Why Success Is Written in This Stock's Jeans
It's been just slightly more than a year since I introduced my list of 10 small-cap companies to rule them all. True Religion Apparel (NAS: TRLG) , a high-end denim retailer, was my fourth selection in the series, and today I thought it would be worthwhile to see how it's performed since then and what you can expect from the company going forward.
True Religion Apparel
Performance Since Pick
Source: Yahoo! Finance.
Where it's been
This is actually a bittersweet 11% gain, as True Religion was up nearly 50% just two months ago before its fourth-quarter report wiped out more than one-quarter of its value. At the heart of True Religion's earnings shortfall was weakness in the company's wholesale division.
But as I mentioned in February, the wholesale weakness is one figure you can almost completely ignore. Since 2010, True Religion has reduced its reliance on the wholesale business from 29% of its sales to just 18%. Instead, the company is targeting expansion in its bricks-and-mortar stores and its high-margin online segment. Both its stores and Web division offer better margins than the wholesale segment, so I'd hardly fret over wholesale segment weakness.
Where it's headed
March same-store sales at traditional mall-based retailers have been off the charts considering that many consumers had a hard time getting to the mall last year to make purchases because of the nasty weather. Macy's (NYS: M) crushed estimates by growing same-store sales in March by 7.3% versus the expectation of just 4.8%. Teen-retailer Zumiez (NAS: ZUMZ) blew away already robust expectations of 10% same-store sales growth by reporting 14% same-store growth. Even perpetual underperformer Gap (NYS: GPS) grew same-store sales by 8% versus the 4.6% consensus estimates. My personal rule of thumb is to question any move higher by Gap, so I feel these weather-friendly results can be largely thrown out the window.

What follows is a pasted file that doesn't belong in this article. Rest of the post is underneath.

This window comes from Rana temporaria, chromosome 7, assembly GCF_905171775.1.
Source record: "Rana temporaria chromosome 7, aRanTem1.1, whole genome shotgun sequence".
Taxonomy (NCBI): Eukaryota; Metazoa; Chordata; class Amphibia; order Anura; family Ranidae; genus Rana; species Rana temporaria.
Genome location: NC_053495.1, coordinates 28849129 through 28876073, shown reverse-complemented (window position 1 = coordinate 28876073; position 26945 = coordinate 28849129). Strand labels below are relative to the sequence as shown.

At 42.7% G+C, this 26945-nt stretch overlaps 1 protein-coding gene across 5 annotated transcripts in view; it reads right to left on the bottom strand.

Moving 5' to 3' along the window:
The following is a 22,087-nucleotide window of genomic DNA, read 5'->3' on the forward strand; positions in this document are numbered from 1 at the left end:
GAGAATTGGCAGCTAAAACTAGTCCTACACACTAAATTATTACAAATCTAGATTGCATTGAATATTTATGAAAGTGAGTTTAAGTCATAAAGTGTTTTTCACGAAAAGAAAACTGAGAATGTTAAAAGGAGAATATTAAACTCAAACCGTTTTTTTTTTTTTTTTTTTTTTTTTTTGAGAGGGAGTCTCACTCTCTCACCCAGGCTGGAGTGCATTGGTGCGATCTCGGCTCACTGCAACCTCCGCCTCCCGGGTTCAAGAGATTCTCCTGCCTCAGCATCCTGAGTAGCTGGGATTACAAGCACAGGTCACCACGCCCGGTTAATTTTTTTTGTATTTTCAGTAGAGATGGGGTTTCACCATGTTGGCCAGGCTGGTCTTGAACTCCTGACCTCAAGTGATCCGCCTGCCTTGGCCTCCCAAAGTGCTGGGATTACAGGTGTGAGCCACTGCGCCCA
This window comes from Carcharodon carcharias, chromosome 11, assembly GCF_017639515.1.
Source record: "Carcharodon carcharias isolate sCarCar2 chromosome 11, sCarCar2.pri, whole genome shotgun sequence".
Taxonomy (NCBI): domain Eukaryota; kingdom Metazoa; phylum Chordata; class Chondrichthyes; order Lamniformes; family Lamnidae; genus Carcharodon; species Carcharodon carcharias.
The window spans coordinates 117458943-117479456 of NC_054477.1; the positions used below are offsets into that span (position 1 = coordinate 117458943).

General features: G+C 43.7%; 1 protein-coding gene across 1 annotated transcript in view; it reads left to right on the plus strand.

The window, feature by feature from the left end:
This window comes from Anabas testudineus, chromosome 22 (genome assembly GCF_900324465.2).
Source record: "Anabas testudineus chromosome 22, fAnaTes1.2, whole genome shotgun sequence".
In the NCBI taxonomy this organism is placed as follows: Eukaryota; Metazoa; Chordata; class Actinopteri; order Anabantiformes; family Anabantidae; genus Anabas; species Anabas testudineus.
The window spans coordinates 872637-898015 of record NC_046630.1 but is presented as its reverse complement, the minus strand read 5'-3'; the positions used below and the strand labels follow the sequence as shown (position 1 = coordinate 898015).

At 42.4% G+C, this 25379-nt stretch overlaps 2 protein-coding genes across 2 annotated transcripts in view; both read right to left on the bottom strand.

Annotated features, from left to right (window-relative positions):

What really matters for True Religion is that it can continue to pass along price hikes to consumers. Cotton costs play a much larger role in True Religion's bottom line than most retailers, so be sure to watch swings in the commodity price with a careful eye if you're considering investing. Luckily for shareholders, the True Religion name is becoming synonymous with high-end luxury denim, and consumers are still paying in excess of $300 for its products.
I think investors have also overlooked True Religion's strong cash position. With no debt and $200 million in cash, it can use its clout and brand recognition to crush smaller rivals like Joe's Jeans (NAS: JOEZ) . Joe's has struggled recently with higher-than-expected advertising costs associated with launching its 55 Color campaign. True Religion has brand recognition that few other jean retailers can claim.
To assume the sun has set on True Religion's glory days after one poor quarter and an earnings forecast calling for EPS growth of 4% to 7% is a bit premature. The company has laid the groundwork for its higher-margin bricks-and-mortar stores and has more than enough cash to move its business forward. Despite being down on this CAPScall, I am betting on growth over the long term.
What's your take on True Religion Apparel: Is success in this company's jeans, or have its better days come and gone? Share your thoughts in the comments section below.
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At the time this article was published Fool contributor Sean Williams has no material interest in any companies mentioned in this article. You can follow him on CAPS under the screen name TMFUltraLong, track every pick he makes under the screen name TrackUltraLong, and check him out on Twitter, where he goes by the handle @TMFUltraLong. Try any of our Foolish newsletter services free for 30 days. We Fools don't all hold the same opinions, but we all believe that considering a diverse range of insights makes us better investors. The Motley Fool has a disclosure policy that'll always be there for you.
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